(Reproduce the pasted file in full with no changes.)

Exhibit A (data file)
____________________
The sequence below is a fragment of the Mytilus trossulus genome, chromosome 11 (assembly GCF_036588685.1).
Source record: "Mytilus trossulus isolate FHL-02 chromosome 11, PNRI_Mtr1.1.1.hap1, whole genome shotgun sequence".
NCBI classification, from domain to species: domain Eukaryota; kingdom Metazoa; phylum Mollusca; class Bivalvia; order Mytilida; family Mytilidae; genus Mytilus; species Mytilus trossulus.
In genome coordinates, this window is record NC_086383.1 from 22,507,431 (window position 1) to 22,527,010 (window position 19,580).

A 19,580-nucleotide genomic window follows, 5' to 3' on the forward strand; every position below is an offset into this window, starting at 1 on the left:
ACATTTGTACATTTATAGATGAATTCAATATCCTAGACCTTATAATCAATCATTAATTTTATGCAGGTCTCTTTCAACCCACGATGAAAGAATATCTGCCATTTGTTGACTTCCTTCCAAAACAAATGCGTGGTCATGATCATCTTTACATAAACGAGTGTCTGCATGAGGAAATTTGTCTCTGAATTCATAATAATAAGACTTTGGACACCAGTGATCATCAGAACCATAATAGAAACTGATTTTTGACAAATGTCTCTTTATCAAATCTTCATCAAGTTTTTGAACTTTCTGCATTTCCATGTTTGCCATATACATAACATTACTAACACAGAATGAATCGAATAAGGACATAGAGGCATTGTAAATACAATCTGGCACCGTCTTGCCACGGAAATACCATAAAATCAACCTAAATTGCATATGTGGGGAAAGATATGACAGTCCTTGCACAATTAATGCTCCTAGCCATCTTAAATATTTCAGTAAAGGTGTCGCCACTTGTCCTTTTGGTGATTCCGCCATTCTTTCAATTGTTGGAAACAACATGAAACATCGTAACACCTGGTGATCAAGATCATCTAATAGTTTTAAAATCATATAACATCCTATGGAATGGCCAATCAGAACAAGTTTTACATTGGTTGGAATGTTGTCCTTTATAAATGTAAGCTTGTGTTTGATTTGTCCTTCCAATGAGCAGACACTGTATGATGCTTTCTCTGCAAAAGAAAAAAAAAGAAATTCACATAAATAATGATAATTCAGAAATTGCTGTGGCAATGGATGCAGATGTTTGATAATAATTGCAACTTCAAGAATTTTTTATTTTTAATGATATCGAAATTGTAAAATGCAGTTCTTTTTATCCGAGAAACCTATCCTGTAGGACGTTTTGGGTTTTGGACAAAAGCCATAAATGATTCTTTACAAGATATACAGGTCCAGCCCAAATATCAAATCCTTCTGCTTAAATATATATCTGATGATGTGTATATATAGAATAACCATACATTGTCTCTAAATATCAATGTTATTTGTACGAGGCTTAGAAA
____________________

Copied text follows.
The sequence below is a fragment of the Mytilus trossulus genome, chromosome 11 (assembly GCF_036588685.1).
Source record: "Mytilus trossulus isolate FHL-02 chromosome 11, PNRI_Mtr1.1.1.hap1, whole genome shotgun sequence".
NCBI classification, from domain to species: domain Eukaryota; kingdom Metazoa; phylum Mollusca; class Bivalvia; order Mytilida; family Mytilidae; genus Mytilus; species Mytilus trossulus.
In genome coordinates, this window is record NC_086383.1 from 22,507,431 (window position 1) to 22,527,010 (window position 19,580).

A 19,580-nucleotide genomic window follows, 5' to 3' on the forward strand; every position below is an offset into this window, starting at 1 on the left:
ACATTTGTACATTTATAGATGAATTCAATATCCTAGACCTTATAATCAATCATTAATTTTATGCAGGTCTCTTTCAACCCACGATGAAAGAATATCTGCCATTTGTTGACTTCCTTCCAAAACAAATGCGTGGTCATGATCATCTTTACATAAACGAGTGTCTGCATGAGGAAATTTGTCTCTGAATTCATAATAATAAGACTTTGGACACCAGTGATCATCAGAACCATAATAGAAACTGATTTTTGACAAATGTCTCTTTATCAAATCTTCATCAAGTTTTTGAACTTTCTGCATTTCCATGTTTGCCATATACATAACATTACTAACACAGAATGAATCGAATAAGGACATAGAGGCATTGTAAATACAATCTGGCACCGTCTTGCCACGGAAATACCATAAAATCAACCTAAATTGCATATGTGGGGAAAGATATGACAGTCCTTGCACAATTAATGCTCCTAGCCATCTTAAATATTTCAGTAAAGGTGTCGCCACTTGTCCTTTTGGTGATTCCGCCATTCTTTCAATTGTTGGAAACAACATGAAACATCGTAACACCTGGTGATCAAGATCATCTAATAGTTTTAAAATCATATAACATCCTATGGAATGGCCAATCAGAACAAGTTTTACATTGGTTGGAATGTTGTCCTTTATAAATGTAAGCTTGTGTTTGATTTGTCCTTCCAATGAGCAGACACTGTATGATGCTTTCTCTGCAAAAGAAAAAAAAAGAAATTCACATAAATAATGATAATTCAGAAATTGCTGTGGCAATGGATGCAGATGTTTGATAATAATTGCAACTTCAAGAATTTTTTATTTTTAATGATATCGAAATTGTAAAATGCAGTTCTTTTTATCCGAGAAACCTATCCTGTAGGACGTTTTGGGTTTTGGACAAAAGCCATAAATGATTCTTTACAAGATATACAGGTCCAGCCCAAATATCAAATCCTTCTGCTTAAATATATATCTGATGATGTGTATATATAGAATAACCATACATTGTCTCTAAATATCAATGTTATTTGTACGAGGCTTAGAAA